Highland MS students adjusting to a school within a school

By Mark Reynolds
Posted 4/17/24

In his report to the public and the school board, Superintendent Joel Freer spoke about the recent move of the Middle School students and staff to the High School after a devastating fire at the …

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Highland MS students adjusting to a school within a school

In his report to the public and the school board, Superintendent Joel Freer spoke about the recent move of the Middle School students and staff to the High School after a devastating fire at the Middle School in March.
“With any plan like this it’s not without some hiccups but I will say that the staff has been incredible and the administrators are working very hard to make this work. I want to thank the students for trying to be as positive as they possibly can be,” he said.
Freer recalled some grumbling from High School students when the plans were announced, “but today I saw smiles and I saw some kids saying thank you to the adults for getting their younger brothers and sisters in attendance here.”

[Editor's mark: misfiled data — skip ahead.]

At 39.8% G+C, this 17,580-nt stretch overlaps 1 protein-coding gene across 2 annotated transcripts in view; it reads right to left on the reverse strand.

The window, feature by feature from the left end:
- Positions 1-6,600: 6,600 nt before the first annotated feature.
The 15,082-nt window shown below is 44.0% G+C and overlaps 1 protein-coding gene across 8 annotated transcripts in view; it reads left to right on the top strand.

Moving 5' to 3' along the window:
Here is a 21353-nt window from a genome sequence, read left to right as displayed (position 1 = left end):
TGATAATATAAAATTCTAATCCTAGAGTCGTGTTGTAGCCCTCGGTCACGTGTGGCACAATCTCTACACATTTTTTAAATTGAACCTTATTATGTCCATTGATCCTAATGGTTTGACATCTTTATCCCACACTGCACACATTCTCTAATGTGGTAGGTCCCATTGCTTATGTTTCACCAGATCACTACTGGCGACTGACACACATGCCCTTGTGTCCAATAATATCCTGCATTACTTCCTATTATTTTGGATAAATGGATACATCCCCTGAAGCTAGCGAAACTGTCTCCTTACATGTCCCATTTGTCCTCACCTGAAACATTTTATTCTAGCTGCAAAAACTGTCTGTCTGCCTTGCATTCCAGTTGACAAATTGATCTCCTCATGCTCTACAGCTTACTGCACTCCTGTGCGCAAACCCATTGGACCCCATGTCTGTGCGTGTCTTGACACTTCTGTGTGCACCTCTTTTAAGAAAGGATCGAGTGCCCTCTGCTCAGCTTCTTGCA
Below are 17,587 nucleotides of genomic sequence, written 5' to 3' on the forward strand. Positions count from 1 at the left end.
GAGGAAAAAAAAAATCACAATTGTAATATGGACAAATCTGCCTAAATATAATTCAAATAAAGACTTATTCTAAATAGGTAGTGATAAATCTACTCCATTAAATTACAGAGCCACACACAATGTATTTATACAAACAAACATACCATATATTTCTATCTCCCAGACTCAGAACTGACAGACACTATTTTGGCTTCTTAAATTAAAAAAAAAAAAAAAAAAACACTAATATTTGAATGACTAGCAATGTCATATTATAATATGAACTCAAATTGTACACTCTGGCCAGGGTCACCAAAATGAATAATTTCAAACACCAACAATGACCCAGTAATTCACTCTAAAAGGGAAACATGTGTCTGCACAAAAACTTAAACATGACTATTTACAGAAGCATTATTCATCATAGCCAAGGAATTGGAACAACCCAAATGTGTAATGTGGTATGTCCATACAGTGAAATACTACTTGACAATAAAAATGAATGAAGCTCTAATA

Freer said on the morning when the Middle School students arrived  there was a ‘cadre’ of high school students greeting the middle school students, “to cheer them on and welcome them back, and it made for a really nice atmosphere.”
Freer said because of the circumstances of moving the middle school students to the high school, the district made an appeal to New York State to waive the federally mandated assessments for the 6 through 8th grades, “just because of the environment they will be in here at the high school. It’s not that we don’t want our kids taking tests. We think they’re important, but we want them to take them in the most appropriate environment possible. But if we are told we have to do it, we will do it as we always do and we will afford the children the best opportunity that they can have to take those assessments.”
Freer said this is the first year the students would be doing them all computer-based. Although the district is ready, he noted that this is a different environment, “where there are extra noises around and we just don’t know that it would be a true picture, so hence this is why we put the appeal out.”  
Freer said Ulster County Legislator Gina Hansut has been in contact with NYS Senators Gillibrand and Schumer, “to try to get them on board” with waiving the tests or allowing the students to take the tests over a slightly longer period of time.
At this time Freer noted that New York State has not yet passed their budget and at a recent community event, he urged Assemblyman Jonathan Jacobson to push for more state aid to the district. He also highlighted Hansut’s efforts, “in helping to get us some materials when we were trying to do a school within a school. So it’s nice to see those folks do care even if in Albany they don’t give us the funding that we need.”
Freer spoke about a previous presentation made at a board meeting where cuts and the lessening of hours of a number of positions was under consideration, should the state fail to increase Foundation Aid to the district.